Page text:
Part of the diagnostic criteria for Photographic Hardware, Equipment and Software Acquisition Syndrome* (PHESAS) is this pressing need to mention the gear used in making a particular photograph. This seems to be more prevalent in photographers but it is creeping into stories announcing exhibit openings, feature stories, etc., in newspapers and magazines. It goes something like this:
(Insert name) who has been photographing (Insert subject) will exhibit (his or her) work (Insert time frame) at the (Insert location). All of the photographs were taken using (his/her) (Insert camera make)...
A second version of this, geared more to photographers, goes something like this:
"I used my (Insert camera and model) and a (Insert lens information) to make these photographs..." The story usually goes on to say "I processed the raw images in (Insert software package)..."
Most of the photo-sharing sites have places on their member pages where this information shows up (the exif stuff) but even this is not enough for some who will make sure they mention it somewhere in the the caption they add.
Another part of this syndrome is the need to include exposure information for a given photograph, information which seems to be more to impress other photographers than the general public. (Or perhaps it's there to impress members of the general public with the technical nature of the photograph... we'll never know.)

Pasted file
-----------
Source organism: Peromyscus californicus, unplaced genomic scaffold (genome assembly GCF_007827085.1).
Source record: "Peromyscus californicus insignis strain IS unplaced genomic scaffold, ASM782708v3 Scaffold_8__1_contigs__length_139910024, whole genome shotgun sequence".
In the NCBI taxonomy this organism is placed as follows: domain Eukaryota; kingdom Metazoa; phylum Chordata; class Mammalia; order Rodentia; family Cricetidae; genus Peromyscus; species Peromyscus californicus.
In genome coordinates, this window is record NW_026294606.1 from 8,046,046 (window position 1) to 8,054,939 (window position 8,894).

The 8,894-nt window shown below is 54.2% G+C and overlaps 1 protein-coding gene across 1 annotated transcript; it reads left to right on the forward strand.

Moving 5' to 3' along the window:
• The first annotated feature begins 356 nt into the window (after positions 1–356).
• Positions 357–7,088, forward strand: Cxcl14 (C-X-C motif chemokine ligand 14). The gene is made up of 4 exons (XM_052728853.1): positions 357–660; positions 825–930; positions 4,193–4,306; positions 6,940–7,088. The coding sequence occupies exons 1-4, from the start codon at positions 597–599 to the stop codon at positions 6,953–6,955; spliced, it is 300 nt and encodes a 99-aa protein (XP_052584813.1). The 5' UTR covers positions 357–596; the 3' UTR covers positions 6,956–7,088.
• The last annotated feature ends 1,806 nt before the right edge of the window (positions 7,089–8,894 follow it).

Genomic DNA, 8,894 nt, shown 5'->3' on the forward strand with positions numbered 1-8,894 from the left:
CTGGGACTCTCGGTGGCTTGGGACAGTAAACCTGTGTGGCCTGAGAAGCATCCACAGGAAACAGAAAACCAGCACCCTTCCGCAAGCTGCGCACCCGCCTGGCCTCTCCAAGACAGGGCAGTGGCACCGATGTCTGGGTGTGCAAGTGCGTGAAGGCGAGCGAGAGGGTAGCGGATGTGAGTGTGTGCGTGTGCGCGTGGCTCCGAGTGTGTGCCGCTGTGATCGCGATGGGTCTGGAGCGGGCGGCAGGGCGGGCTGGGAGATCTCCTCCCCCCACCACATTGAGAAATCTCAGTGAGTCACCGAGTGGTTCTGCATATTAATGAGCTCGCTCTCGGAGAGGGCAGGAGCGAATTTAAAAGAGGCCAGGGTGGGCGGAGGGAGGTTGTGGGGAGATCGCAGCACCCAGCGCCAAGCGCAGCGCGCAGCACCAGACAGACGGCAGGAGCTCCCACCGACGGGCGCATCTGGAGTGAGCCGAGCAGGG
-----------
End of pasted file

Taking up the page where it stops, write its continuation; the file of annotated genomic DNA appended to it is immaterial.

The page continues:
But here is the thing - and this is being put as gently as possible - nobody cares!
Back in the heyday of the PC - Macintosh wars, webmasters using the later platform who wanted to try to impress those visiting their sites would include the postscript "Proudly made on a Mac". Well, so what? Without the tag line you couldn't tell the difference between a website created on a Macintosh, a Dell or an HP. That is, it was a difference without distinction for the end user (the visitor to the website).
In reality, PC or Mac - again, the end user didn't care!
So here is the bottom line - You can't tell the difference between a photograph made using a Canon or a Sony or a Nikon or a phone. And for those of us "consuming" the photograph it's not important. (And doing this will help you start to conquer PHESAS.)
Please consider not including this information. It adds nothing to either the photograph or the caption. We certainly don't care what kind of typewriter Ernest Hemingway used or what word processor Steven King uses.
The gear that was used to make the photograph may be important to the photographer - you get used to a certain system and become vested in it. That is normal and natural. It is the best system for you because you know it and you know how to get out of it what you want. That is the point there.
But what's important to the end user is the photograph.
* Formerly known as Gear Acquisition Syndrome (GAS).